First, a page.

An account of the life—private, public, legal, philosophical—of the 107th Supreme Court Justice, one of the most profound and profoundly transformative legal minds of our time. A book fifteen years in work, written with the cooperation of Ruth Bader Ginsburg herself and based on many interviews with the justice, her husband, her children, her friends, and her associates.
This extensively documented account, incorporating more than 100 pages of chapter notes and a bibliography that cites hundreds of resources, is also quite engaging and very easy to read. Expect plenty of interest.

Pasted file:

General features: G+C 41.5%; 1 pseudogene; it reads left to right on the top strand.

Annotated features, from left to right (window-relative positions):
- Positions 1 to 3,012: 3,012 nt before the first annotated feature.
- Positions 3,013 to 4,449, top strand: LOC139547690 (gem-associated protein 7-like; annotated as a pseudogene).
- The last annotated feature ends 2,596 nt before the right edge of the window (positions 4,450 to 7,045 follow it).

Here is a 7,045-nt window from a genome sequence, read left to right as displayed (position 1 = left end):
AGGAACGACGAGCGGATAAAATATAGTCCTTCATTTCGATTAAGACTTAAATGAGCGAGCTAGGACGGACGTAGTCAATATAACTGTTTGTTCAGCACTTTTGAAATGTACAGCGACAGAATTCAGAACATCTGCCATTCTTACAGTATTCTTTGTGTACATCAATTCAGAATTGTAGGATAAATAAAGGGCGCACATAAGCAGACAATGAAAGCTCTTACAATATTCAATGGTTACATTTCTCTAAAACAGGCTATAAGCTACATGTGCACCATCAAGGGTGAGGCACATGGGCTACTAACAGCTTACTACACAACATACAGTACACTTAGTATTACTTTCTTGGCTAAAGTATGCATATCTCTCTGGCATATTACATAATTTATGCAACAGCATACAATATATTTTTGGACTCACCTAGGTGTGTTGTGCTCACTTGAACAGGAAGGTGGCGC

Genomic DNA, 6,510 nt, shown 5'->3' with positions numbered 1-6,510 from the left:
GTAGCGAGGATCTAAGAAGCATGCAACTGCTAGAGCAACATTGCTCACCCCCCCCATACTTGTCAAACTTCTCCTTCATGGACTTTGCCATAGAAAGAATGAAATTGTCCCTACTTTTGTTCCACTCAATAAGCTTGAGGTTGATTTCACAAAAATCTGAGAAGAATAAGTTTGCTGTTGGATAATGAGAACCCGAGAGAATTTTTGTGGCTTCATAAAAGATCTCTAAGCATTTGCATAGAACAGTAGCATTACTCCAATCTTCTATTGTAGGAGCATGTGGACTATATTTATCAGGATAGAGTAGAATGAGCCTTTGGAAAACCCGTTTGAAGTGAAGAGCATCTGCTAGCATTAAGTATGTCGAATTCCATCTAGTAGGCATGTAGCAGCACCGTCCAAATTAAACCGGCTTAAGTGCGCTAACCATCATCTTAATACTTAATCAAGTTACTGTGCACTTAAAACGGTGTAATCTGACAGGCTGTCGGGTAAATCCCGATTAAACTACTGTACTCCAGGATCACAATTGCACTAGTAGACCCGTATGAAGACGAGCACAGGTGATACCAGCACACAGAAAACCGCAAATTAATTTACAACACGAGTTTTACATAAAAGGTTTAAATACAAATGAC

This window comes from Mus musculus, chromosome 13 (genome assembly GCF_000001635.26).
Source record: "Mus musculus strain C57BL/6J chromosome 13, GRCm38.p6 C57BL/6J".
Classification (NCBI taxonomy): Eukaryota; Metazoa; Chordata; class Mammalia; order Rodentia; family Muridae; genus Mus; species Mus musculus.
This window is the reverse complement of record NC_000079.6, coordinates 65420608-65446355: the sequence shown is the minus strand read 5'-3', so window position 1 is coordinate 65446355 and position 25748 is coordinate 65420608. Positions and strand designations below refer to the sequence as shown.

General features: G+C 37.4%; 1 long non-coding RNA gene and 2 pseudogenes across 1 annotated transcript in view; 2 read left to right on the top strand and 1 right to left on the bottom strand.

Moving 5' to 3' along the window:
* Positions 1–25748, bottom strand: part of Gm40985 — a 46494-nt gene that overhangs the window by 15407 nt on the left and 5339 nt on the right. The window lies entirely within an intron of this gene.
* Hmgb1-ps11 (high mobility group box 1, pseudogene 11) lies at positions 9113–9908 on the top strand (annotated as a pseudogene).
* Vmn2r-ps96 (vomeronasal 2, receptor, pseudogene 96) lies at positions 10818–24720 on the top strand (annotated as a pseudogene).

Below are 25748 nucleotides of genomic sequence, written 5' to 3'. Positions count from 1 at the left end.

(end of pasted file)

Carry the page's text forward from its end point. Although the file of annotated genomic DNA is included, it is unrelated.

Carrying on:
... exhaustive ... This version is designed for the historical record — though it’s history from Ginsburg’s perspective, and no less partisan than 'SNL.' Written with the justice’s cooperation, it is in many ways like its subject: scrupulously researched, largely humorless, and so intent on collegiality that it seems to name-check every single person involved in the 1970s women’s movement.
And Ginsburg’s role in the law-related aspects of that transformation will be familiar, at least in general terms, to anyone drawn to this weighty book (546 pages of text and 111 pages of endnotes, to say nothing of the bibliography and index) ... De Hart’s lengthy narrative, strong on facts, is less so on analysis. (And her grip on Supreme Court procedure is shaky: The court, for example, does not have a 'spring term.') We are left to wonder what it was, beyond obvious dismay at the court’s conservative turn, that transformed a judge known for singing the virtues of minimalism and consensus-building into a famous dissenter...